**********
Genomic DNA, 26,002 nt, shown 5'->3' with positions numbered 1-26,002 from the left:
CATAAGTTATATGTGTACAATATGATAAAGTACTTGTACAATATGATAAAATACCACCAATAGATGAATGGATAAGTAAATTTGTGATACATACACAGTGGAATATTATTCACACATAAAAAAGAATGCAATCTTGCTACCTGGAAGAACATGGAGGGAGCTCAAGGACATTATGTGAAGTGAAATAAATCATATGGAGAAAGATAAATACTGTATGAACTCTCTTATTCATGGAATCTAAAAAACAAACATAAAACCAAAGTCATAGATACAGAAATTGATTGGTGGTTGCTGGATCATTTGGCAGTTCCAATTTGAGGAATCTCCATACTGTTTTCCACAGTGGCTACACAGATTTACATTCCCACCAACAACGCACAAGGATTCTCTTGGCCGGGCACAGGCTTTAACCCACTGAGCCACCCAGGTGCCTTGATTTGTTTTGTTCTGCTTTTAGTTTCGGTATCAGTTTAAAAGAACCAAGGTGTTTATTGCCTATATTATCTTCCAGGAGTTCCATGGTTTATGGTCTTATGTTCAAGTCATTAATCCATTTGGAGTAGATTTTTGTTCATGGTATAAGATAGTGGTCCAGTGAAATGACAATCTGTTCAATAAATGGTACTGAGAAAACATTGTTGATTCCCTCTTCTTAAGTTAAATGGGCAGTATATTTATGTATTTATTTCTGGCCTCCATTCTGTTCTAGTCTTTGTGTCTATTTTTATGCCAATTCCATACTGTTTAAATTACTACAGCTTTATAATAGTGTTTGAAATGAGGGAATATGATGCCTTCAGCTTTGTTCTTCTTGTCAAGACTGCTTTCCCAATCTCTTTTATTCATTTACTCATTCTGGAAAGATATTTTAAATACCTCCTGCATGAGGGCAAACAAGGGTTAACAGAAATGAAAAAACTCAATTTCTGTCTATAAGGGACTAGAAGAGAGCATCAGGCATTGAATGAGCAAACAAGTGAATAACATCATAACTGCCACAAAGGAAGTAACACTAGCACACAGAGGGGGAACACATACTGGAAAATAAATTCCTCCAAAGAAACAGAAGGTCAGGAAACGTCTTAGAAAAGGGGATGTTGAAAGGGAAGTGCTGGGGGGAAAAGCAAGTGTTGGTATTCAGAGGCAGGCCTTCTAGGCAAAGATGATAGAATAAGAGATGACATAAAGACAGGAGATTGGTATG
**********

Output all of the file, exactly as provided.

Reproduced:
Genomic DNA, 26,002 nt, shown 5'->3' with positions numbered 1-26,002 from the left:
CATAAGTTATATGTGTACAATATGATAAAGTACTTGTACAATATGATAAAATACCACCAATAGATGAATGGATAAGTAAATTTGTGATACATACACAGTGGAATATTATTCACACATAAAAAAGAATGCAATCTTGCTACCTGGAAGAACATGGAGGGAGCTCAAGGACATTATGTGAAGTGAAATAAATCATATGGAGAAAGATAAATACTGTATGAACTCTCTTATTCATGGAATCTAAAAAACAAACATAAAACCAAAGTCATAGATACAGAAATTGATTGGTGGTTGCTGGATCATTTGGCAGTTCCAATTTGAGGAATCTCCATACTGTTTTCCACAGTGGCTACACAGATTTACATTCCCACCAACAACGCACAAGGATTCTCTTGGCCGGGCACAGGCTTTAACCCACTGAGCCACCCAGGTGCCTTGATTTGTTTTGTTCTGCTTTTAGTTTCGGTATCAGTTTAAAAGAACCAAGGTGTTTATTGCCTATATTATCTTCCAGGAGTTCCATGGTTTATGGTCTTATGTTCAAGTCATTAATCCATTTGGAGTAGATTTTTGTTCATGGTATAAGATAGTGGTCCAGTGAAATGACAATCTGTTCAATAAATGGTACTGAGAAAACATTGTTGATTCCCTCTTCTTAAGTTAAATGGGCAGTATATTTATGTATTTATTTCTGGCCTCCATTCTGTTCTAGTCTTTGTGTCTATTTTTATGCCAATTCCATACTGTTTAAATTACTACAGCTTTATAATAGTGTTTGAAATGAGGGAATATGATGCCTTCAGCTTTGTTCTTCTTGTCAAGACTGCTTTCCCAATCTCTTTTATTCATTTACTCATTCTGGAAAGATATTTTAAATACCTCCTGCATGAGGGCAAACAAGGGTTAACAGAAATGAAAAAACTCAATTTCTGTCTATAAGGGACTAGAAGAGAGCATCAGGCATTGAATGAGCAAACAAGTGAATAACATCATAACTGCCACAAAGGAAGTAACACTAGCACACAGAGGGGGAACACATACTGGAAAATAAATTCCTCCAAAGAAACAGAAGGTCAGGAAACGTCTTAGAAAAGGGGATGTTGAAAGGGAAGTGCTGGGGGGAAAAGCAAGTGTTGGTATTCAGAGGCAGGCCTTCTAGGCAAAGATGATAGAATAAGAGATGACATAAAGACAGGAGATTGGTATG